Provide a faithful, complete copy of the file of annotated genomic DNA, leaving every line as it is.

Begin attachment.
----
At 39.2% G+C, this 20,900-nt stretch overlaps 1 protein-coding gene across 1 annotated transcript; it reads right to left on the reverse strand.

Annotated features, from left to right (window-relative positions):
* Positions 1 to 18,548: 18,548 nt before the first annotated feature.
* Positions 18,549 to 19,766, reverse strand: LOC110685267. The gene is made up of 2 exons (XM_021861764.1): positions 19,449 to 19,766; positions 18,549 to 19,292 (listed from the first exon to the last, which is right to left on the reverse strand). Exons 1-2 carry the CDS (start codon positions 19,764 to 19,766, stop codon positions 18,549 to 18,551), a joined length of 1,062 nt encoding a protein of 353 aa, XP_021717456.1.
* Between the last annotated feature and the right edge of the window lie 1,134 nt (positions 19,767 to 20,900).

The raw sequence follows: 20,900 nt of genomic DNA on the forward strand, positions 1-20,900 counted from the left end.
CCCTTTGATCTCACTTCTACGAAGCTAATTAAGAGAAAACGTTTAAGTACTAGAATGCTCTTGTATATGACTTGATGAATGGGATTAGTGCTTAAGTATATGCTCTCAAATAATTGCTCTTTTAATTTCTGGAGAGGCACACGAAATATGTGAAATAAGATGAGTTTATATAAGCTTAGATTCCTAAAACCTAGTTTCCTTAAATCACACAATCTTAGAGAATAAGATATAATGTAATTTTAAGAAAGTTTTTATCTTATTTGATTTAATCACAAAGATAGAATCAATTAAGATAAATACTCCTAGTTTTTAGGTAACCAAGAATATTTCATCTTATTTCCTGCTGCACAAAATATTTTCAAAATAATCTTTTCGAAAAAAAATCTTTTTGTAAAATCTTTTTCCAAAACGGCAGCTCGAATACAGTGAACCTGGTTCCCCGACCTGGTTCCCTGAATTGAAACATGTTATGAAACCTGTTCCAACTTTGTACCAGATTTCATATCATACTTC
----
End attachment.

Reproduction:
At 39.2% G+C, this 20,900-nt stretch overlaps 1 protein-coding gene across 1 annotated transcript; it reads right to left on the reverse strand.

Annotated features, from left to right (window-relative positions):
* Positions 1 to 18,548: 18,548 nt before the first annotated feature.
* Positions 18,549 to 19,766, reverse strand: LOC110685267. The gene is made up of 2 exons (XM_021861764.1): positions 19,449 to 19,766; positions 18,549 to 19,292 (listed from the first exon to the last, which is right to left on the reverse strand). Exons 1-2 carry the CDS (start codon positions 19,764 to 19,766, stop codon positions 18,549 to 18,551), a joined length of 1,062 nt encoding a protein of 353 aa, XP_021717456.1.
* Between the last annotated feature and the right edge of the window lie 1,134 nt (positions 19,767 to 20,900).

The raw sequence follows: 20,900 nt of genomic DNA on the forward strand, positions 1-20,900 counted from the left end.
CCCTTTGATCTCACTTCTACGAAGCTAATTAAGAGAAAACGTTTAAGTACTAGAATGCTCTTGTATATGACTTGATGAATGGGATTAGTGCTTAAGTATATGCTCTCAAATAATTGCTCTTTTAATTTCTGGAGAGGCACACGAAATATGTGAAATAAGATGAGTTTATATAAGCTTAGATTCCTAAAACCTAGTTTCCTTAAATCACACAATCTTAGAGAATAAGATATAATGTAATTTTAAGAAAGTTTTTATCTTATTTGATTTAATCACAAAGATAGAATCAATTAAGATAAATACTCCTAGTTTTTAGGTAACCAAGAATATTTCATCTTATTTCCTGCTGCACAAAATATTTTCAAAATAATCTTTTCGAAAAAAAATCTTTTTGTAAAATCTTTTTCCAAAACGGCAGCTCGAATACAGTGAACCTGGTTCCCCGACCTGGTTCCCTGAATTGAAACATGTTATGAAACCTGTTCCAACTTTGTACCAGATTTCATATCATACTTC